Resources - 2nd Sunday in Advent
Year B: Mark 1:1-8
- Make straight the paths of the Lord - 2nd Sunday of Advent
evangelist Mark wrote the shortest and most direct gospel, so when we hear Mark's
words we are aware of his priority for the essence of the Good News to be presented
to his community. Many ancient sources describe Mark as the interpreter of Peter
in Rome and so Mark's writing is authoritative and became an important source
for later evangelists. This gospel was probably written in the late 60sCE in an
atmosphere of impending persecution as Jewish and Gentile Christians were not
safe in Rome.
Mark wants it clear from the outset that
while John the Baptist was an incredibly outstanding prophet he was not the Messiah
and that Jesus was the Christ so he places the words in the Baptist's mouth that
he is "not fit to kneel down and undo the strap of his sandals". At
the time of writing this Gospel, there remained a significant number of disciples
of John the Baptist so Mark decided it was essential to assure his community that
they were right to believe in Jesus as the Son of God.
hear that John was the voice "in the wilderness proclaiming baptism by water
of repentance for the forgiveness of sin". While so much of our world has
been urbanised many of us are unfamiliar with the wilderness described here. However,
our urban areas are often an experience of wilderness because people become lost
in the disinterest and alienation of large cities and that is why we have people
living on the margins and many slip through into the wilderness of homelessness.
change can seem like a wilderness because what was known is changed and we face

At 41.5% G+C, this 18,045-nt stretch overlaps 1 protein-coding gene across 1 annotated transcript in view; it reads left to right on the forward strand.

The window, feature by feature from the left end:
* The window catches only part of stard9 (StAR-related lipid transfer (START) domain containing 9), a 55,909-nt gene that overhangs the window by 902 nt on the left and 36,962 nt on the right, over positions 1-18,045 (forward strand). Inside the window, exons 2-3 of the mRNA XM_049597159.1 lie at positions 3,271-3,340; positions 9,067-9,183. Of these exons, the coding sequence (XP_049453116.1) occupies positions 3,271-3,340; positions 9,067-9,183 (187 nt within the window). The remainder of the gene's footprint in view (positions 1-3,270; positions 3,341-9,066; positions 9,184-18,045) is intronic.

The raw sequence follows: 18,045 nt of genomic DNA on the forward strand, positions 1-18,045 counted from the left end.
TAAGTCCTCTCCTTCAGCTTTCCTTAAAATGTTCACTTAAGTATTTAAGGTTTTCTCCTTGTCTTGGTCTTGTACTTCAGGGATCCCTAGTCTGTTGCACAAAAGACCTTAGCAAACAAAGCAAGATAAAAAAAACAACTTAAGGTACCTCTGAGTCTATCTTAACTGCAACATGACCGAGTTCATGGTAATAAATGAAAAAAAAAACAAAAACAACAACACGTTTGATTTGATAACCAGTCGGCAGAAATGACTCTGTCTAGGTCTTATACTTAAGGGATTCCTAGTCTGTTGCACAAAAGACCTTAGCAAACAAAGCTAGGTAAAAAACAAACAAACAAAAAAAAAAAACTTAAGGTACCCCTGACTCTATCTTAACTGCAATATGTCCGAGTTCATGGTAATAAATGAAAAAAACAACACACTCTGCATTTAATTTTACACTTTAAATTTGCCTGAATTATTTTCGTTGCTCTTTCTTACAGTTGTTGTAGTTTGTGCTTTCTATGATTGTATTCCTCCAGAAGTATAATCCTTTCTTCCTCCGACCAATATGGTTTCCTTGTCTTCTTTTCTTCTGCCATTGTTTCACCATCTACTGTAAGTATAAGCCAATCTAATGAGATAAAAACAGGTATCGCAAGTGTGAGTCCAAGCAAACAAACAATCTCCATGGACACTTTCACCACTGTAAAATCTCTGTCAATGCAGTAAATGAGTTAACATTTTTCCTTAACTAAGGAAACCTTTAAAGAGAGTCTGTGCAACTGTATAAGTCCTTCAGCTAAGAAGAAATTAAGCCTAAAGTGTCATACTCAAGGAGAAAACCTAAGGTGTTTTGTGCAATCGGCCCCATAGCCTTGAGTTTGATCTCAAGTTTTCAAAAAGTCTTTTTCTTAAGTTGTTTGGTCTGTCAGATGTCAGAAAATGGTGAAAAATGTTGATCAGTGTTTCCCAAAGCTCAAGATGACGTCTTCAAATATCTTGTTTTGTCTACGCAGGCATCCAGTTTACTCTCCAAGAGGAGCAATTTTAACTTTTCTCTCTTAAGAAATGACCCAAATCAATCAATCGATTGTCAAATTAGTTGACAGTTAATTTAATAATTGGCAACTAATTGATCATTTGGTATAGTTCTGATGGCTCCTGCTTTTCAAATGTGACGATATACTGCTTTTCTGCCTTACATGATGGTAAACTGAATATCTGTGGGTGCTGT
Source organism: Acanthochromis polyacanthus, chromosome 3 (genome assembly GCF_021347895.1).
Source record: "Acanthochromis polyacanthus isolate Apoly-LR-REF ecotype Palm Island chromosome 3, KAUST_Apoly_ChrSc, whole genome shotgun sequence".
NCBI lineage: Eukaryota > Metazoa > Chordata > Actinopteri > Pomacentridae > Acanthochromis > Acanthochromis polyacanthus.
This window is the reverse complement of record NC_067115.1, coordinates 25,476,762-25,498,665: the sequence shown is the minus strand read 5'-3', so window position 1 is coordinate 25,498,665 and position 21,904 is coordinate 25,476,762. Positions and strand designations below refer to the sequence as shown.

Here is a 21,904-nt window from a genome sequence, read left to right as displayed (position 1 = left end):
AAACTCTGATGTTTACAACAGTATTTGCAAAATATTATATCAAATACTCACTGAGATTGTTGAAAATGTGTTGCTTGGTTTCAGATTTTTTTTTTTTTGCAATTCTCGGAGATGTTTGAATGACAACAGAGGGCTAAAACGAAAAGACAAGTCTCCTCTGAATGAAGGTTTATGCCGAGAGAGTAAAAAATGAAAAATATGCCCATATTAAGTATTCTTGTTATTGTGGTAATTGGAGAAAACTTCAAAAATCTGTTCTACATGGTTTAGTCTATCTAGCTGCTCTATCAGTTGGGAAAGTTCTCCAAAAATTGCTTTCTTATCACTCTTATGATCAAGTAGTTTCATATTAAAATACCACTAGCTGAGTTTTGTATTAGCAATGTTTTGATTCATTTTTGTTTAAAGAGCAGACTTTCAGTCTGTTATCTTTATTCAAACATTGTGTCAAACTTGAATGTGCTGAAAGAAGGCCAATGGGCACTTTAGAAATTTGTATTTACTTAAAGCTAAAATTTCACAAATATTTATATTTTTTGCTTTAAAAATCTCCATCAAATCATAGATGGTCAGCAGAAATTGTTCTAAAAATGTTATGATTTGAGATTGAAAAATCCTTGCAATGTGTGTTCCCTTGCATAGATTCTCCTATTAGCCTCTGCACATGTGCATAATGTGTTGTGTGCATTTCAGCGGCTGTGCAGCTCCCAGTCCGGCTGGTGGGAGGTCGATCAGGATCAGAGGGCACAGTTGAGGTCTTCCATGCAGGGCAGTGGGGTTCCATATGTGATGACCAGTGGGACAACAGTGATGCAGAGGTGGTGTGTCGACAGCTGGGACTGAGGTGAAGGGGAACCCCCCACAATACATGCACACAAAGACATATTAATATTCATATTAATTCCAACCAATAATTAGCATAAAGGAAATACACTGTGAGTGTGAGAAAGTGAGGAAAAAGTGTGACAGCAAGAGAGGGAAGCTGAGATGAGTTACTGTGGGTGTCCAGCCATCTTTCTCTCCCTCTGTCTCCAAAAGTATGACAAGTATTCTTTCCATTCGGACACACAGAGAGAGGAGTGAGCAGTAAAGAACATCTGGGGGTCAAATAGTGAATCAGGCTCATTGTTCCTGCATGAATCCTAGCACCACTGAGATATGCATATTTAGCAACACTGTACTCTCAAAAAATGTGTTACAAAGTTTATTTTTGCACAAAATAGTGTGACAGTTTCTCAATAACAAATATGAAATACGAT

an unfamiliar landscape and this can be most unsettling to many people. So whatever
wilderness we face it is important to keep in focus our belief in Jesus as the
Christ, the one who is showing us the way to God through our baptism in the Spirit.
We have been provided with all that we need it is up to us to believe in what
has been promised to us and then act confidently as people of hope.
role of John the Baptist is vital today especially his call to conversion which
is an ongoing process. There is today "the beginning of the good news"
for those who do not know Jesus. 1 Peter 3:15-18 reminds us to "always have
your answer ready for people who ask you the reason for the hope that is within
you". You and I are called to "prepare a way for the Lord, make his
paths straight" and Advent is the perfect time to be doing this so go with
hope and trust that God has given us all we need to show people "the grace
of our Lord Jesus Christ and the love of God and the fellowship of the Holy Spirit".
Year C: Matthew 3:1-12 - John the Baptist:
Prepare the way of the Lord - 2nd Sunday in Advent
the Baptist is one of the key figures in Advent because his urgent message to
"Prepare the way of the Lord" sums up so much of what Advent is about.
This is a time of preparation, not a time for buying Christmas
presents or cooking but for preparing our hearts and minds to accept the message
that God is coming.